Last Updated on January 15, 2024
The US National Institute of Standards and Technology (NIST) develops standards and guidelines for both the US federal government and US private sector companies. NIST has created a number of cybersecurity documents. Some of these (e.g., NIST SP 800-53, Security and Privacy Controls for Information Systems and Organizations) are mandatory for US government agencies. Others, like the NIST Cybersecurity Framework (NCSF), were created to help private sector enterprises improve their information security postures. “There was a big concern with all of our critical infrastructure sectors, including things like the electric sector, the financial services sector, the defense industrial base and the communications electronics sector,” Dr. Ross says. “There are so many critical things going on today, where computers are at the heart of these operations. And those computers—the software, the firmware, the hardware—have to be trustworthy because you’re supporting critical missions and business operations.”
During a recent episode of The Virtual CISO Podcast, our special guest Dr. Ron Ross, who directs development of NIST’s cybersecurity and privacy publications, talked about the “why” behind the NCSF, and how it is designed to be used voluntarily in the private sector—especially in critical infrastructure.
The NCSF began with an executive order during the Obama administration in 2013. Its initial purpose was to offer non-government organizations a comprehensive and usable cybersecurity framework that, when properly implemented, could protect sensitive data and even reduce the risk from attacks targeting US critical infrastructure like electricity grids, water control structures and chemical plants.
“If you fail at the wrong time, not only does the system go south and your operations suck, but people can die,” notes Dr. Ross. “And so at that time, the executive order tasked NIST to go out and work with the critical infrastructure sectors to develop a cybersecurity framework. And it took NIST about a year to do that. … They crisscrossed the USA having, I think it was five workshops, and they produced several drafts of the document.”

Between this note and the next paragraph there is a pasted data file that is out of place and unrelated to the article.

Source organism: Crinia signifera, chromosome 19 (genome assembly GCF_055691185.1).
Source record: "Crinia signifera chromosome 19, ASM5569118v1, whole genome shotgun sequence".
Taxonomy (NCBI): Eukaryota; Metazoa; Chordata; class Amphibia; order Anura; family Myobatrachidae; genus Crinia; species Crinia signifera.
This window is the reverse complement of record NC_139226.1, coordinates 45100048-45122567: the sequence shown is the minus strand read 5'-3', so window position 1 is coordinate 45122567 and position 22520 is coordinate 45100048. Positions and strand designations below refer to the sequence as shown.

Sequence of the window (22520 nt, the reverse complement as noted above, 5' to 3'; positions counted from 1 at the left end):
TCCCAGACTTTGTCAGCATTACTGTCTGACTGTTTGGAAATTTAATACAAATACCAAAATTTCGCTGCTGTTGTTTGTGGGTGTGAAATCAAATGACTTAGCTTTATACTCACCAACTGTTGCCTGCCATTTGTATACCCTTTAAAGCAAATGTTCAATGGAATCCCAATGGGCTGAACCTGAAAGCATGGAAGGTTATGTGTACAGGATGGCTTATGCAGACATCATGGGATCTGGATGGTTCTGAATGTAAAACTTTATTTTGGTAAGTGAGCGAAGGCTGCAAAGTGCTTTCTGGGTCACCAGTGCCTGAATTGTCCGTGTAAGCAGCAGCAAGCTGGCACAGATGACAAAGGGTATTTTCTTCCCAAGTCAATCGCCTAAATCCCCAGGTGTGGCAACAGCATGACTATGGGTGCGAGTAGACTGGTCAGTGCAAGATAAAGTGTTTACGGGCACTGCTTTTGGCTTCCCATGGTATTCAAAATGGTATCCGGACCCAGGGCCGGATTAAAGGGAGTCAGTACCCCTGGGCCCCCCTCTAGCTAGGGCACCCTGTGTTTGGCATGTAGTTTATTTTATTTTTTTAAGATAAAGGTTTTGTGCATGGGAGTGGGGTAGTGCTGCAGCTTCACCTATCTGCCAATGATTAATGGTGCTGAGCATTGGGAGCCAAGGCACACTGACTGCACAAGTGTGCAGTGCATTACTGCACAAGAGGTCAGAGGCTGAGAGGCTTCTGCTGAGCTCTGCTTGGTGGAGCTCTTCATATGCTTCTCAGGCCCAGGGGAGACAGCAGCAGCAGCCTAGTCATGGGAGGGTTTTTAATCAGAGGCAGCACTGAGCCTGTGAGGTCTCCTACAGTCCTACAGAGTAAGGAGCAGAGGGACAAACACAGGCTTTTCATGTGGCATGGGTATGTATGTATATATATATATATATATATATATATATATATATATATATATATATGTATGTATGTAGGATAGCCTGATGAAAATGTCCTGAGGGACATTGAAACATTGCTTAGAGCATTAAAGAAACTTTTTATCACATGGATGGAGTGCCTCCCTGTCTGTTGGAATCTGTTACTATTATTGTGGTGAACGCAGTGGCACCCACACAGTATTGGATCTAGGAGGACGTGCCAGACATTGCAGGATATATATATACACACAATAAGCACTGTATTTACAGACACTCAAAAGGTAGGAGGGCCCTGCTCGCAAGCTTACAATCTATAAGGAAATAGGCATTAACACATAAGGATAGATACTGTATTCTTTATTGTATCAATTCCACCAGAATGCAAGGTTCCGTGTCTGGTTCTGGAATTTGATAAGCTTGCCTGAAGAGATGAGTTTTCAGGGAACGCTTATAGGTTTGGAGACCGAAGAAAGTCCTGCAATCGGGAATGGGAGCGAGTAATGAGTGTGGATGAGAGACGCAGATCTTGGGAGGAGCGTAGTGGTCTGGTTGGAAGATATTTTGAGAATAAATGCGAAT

The NCSF was finalized in 2014 as a result of this intensive collaborative effort between government and industry. This voluntary framework is made up of standards, guidelines and practices to reduce cyber risk for critical infrastructure. It is designed to be cost-effective, flexible and prioritized for phased/incremental implementation.
“There was a big concern with all of our critical infrastructure sectors, including things like the electric sector, the financial services sector, the defense industrial base and the communications electronics sector,” Dr. Ross says. “There are so many critical things going on today, where computers are at the heart of these operations. And those computers—the software, the firmware, the hardware—have to be trustworthy because you’re supporting critical missions and business operations.”
The NCSF has three main components:
- The Framework Core describes “a set of desired cybersecurity activities and outcomes using common language that is easy to understand.”
- The Framework Implementation Tiers offer guidance to help organizations choose the appropriate level (tier) of rigor and maturity for their cybersecurity program, and serve as a foundational tool to discuss risk, risk appetite, mission priorities and budget issues.
- An organization’s Framework Profile describes its unique requirements, objectives, risk appetite and cybersecurity resources in relation to the “desired outcomes” described in the Framework Core. The purpose of a profile is to help companies identify and prioritize “opportunities for improvement,” aka vulnerabilities in their information security controls.
A key value proposition of the NCSF compared to many other cybersecurity standards is that it is relatively straightforward for non security geeks to understand and discuss, especially with management. The NCSF is also heavily cross-referenced against other widely used information security control frameworks (e.g., the Center for Internet Security’s CIS Controls) that organizations may be working with.
To make the NCSF even more usable and digestible by industry, NIST has created online learning modules as well as other learning content. Further, NIST’s NCSF Framework team is available to answer questions at [email protected].
If your business supports critical infrastructure or otherwise needs to amp up its security controls to more effectively manage risk, don’t miss this show with Dr. Ron Ross at NIST.
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